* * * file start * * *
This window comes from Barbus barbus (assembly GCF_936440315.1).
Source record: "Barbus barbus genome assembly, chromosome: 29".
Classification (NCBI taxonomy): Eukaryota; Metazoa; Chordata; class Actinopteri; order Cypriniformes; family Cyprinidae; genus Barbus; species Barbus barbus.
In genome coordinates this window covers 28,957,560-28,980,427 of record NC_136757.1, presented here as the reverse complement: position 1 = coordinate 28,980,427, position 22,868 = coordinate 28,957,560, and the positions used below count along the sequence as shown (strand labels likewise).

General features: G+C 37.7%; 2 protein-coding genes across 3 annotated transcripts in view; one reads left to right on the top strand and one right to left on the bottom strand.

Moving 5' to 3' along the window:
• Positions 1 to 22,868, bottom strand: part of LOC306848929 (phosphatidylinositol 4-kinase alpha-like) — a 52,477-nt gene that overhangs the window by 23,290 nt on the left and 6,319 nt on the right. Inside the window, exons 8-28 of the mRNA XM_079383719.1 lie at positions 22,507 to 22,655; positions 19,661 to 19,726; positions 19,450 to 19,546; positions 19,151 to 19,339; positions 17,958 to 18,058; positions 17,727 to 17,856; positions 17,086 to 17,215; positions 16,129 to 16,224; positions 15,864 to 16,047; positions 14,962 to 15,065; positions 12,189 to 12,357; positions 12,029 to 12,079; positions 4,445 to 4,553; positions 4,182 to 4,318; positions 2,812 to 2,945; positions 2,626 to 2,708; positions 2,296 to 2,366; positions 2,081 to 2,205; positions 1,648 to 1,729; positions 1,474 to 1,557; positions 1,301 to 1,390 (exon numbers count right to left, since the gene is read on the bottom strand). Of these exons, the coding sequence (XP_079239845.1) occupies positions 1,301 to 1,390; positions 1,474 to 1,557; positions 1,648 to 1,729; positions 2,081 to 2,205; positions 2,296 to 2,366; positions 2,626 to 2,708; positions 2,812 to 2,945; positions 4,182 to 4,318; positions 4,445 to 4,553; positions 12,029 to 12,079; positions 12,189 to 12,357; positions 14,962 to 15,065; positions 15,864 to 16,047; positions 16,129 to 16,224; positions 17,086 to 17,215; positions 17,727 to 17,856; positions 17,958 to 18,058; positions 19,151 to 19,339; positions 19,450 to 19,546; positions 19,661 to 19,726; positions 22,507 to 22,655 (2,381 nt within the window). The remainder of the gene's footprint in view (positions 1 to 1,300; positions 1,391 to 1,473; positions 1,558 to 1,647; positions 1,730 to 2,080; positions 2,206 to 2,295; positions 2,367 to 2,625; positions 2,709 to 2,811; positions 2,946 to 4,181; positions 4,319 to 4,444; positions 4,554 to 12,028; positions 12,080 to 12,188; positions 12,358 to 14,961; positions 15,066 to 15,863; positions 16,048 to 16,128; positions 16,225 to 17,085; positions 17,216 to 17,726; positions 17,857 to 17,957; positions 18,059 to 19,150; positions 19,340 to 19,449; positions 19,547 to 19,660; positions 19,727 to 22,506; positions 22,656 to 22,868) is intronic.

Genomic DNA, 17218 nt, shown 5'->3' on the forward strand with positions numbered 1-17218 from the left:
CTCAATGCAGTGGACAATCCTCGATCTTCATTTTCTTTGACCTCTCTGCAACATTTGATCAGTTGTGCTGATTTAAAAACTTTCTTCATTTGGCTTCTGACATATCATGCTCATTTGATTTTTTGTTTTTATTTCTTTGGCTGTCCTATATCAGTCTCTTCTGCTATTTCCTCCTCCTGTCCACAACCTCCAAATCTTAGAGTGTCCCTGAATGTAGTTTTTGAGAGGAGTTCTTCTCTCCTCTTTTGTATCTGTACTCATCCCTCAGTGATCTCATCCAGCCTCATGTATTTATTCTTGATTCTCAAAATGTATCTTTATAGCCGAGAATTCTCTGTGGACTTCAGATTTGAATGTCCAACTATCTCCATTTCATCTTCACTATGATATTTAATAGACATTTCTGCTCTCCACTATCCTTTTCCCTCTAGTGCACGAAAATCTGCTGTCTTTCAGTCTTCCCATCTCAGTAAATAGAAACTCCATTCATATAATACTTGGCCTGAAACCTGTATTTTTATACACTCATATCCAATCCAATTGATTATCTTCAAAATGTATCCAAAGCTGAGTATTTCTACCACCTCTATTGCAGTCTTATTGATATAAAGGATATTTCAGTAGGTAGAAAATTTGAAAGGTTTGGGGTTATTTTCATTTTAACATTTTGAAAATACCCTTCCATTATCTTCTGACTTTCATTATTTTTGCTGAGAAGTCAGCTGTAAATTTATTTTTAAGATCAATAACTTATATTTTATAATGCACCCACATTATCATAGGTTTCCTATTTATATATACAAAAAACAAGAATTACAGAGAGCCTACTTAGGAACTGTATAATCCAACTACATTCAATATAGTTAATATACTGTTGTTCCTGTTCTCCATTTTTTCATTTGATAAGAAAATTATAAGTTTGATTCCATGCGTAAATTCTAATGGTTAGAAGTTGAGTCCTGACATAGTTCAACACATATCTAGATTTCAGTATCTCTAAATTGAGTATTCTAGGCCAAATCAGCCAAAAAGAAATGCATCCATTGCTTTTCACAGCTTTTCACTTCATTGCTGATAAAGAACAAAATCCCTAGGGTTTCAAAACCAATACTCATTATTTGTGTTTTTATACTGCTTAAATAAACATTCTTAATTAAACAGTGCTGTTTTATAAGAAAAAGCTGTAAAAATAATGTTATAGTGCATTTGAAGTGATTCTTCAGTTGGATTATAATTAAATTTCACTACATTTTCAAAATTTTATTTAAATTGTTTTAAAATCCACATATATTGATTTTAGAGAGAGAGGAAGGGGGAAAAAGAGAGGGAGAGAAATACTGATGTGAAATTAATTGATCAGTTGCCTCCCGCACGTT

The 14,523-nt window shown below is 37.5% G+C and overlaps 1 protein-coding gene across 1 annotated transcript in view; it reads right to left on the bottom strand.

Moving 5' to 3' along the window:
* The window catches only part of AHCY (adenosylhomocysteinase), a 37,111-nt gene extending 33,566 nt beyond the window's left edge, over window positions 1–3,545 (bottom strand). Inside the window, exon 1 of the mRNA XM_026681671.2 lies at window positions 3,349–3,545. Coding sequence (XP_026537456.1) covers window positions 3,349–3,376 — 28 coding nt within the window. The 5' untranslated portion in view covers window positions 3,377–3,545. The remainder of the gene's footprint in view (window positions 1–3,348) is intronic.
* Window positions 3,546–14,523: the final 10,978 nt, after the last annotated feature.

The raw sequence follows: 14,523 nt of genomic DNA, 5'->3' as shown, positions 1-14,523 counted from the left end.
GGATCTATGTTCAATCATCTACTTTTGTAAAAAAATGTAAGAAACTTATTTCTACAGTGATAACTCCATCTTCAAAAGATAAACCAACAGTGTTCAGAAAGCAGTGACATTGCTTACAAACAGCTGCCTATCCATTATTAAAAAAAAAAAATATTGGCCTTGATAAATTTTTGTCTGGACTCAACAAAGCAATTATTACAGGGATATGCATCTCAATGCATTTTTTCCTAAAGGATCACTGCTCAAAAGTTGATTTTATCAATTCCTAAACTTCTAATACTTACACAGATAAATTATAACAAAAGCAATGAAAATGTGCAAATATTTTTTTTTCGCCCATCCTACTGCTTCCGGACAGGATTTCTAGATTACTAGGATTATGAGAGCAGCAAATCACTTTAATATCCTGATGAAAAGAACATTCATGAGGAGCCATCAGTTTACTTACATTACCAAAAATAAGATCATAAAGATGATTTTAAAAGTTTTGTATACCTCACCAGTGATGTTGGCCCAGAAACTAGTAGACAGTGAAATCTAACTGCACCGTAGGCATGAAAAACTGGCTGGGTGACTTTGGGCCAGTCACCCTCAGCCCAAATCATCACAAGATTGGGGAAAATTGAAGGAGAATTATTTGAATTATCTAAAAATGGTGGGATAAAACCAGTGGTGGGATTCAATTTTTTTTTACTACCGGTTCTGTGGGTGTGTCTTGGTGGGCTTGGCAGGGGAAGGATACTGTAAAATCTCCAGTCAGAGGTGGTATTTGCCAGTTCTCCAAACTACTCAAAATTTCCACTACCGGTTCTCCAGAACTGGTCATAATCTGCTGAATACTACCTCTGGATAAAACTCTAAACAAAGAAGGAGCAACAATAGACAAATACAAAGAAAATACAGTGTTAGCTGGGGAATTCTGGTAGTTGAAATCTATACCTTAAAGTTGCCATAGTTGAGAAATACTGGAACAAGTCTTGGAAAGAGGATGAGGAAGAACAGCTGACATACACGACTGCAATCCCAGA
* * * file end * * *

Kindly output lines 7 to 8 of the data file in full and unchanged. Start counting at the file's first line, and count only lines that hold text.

• Positions 1 to 22,868, bottom strand: part of LOC306848929 (phosphatidylinositol 4-kinase alpha-like) — a 52,477-nt gene that overhangs the window by 23,290 nt on the left and 6,319 nt on the right. Inside the window, exons 8-28 of the mRNA XM_079383719.1 lie at positions 22,507 to 22,655; positions 19,661 to 19,726; positions 19,450 to 19,546; positions 19,151 to 19,339; positions 17,958 to 18,058; positions 17,727 to 17,856; positions 17,086 to 17,215; positions 16,129 to 16,224; positions 15,864 to 16,047; positions 14,962 to 15,065; positions 12,189 to 12,357; positions 12,029 to 12,079; positions 4,445 to 4,553; positions 4,182 to 4,318; positions 2,812 to 2,945; positions 2,626 to 2,708; positions 2,296 to 2,366; positions 2,081 to 2,205; positions 1,648 to 1,729; positions 1,474 to 1,557; positions 1,301 to 1,390 (exon numbers count right to left, since the gene is read on the bottom strand). Of these exons, the coding sequence (XP_079239845.1) occupies positions 1,301 to 1,390; positions 1,474 to 1,557; positions 1,648 to 1,729; positions 2,081 to 2,205; positions 2,296 to 2,366; positions 2,626 to 2,708; positions 2,812 to 2,945; positions 4,182 to 4,318; positions 4,445 to 4,553; positions 12,029 to 12,079; positions 12,189 to 12,357; positions 14,962 to 15,065; positions 15,864 to 16,047; positions 16,129 to 16,224; positions 17,086 to 17,215; positions 17,727 to 17,856; positions 17,958 to 18,058; positions 19,151 to 19,339; positions 19,450 to 19,546; positions 19,661 to 19,726; positions 22,507 to 22,655 (2,381 nt within the window). The remainder of the gene's footprint in view (positions 1 to 1,300; positions 1,391 to 1,473; positions 1,558 to 1,647; positions 1,730 to 2,080; positions 2,206 to 2,295; positions 2,367 to 2,625; positions 2,709 to 2,811; positions 2,946 to 4,181; positions 4,319 to 4,444; positions 4,554 to 12,028; positions 12,080 to 12,188; positions 12,358 to 14,961; positions 15,066 to 15,863; positions 16,048 to 16,128; positions 16,225 to 17,085; positions 17,216 to 17,726; positions 17,857 to 17,957; positions 18,059 to 19,150; positions 19,340 to 19,449; positions 19,547 to 19,660; positions 19,727 to 22,506; positions 22,656 to 22,868) is intronic.

Genomic DNA, 17218 nt, shown 5'->3' on the forward strand with positions numbered 1-17218 from the left: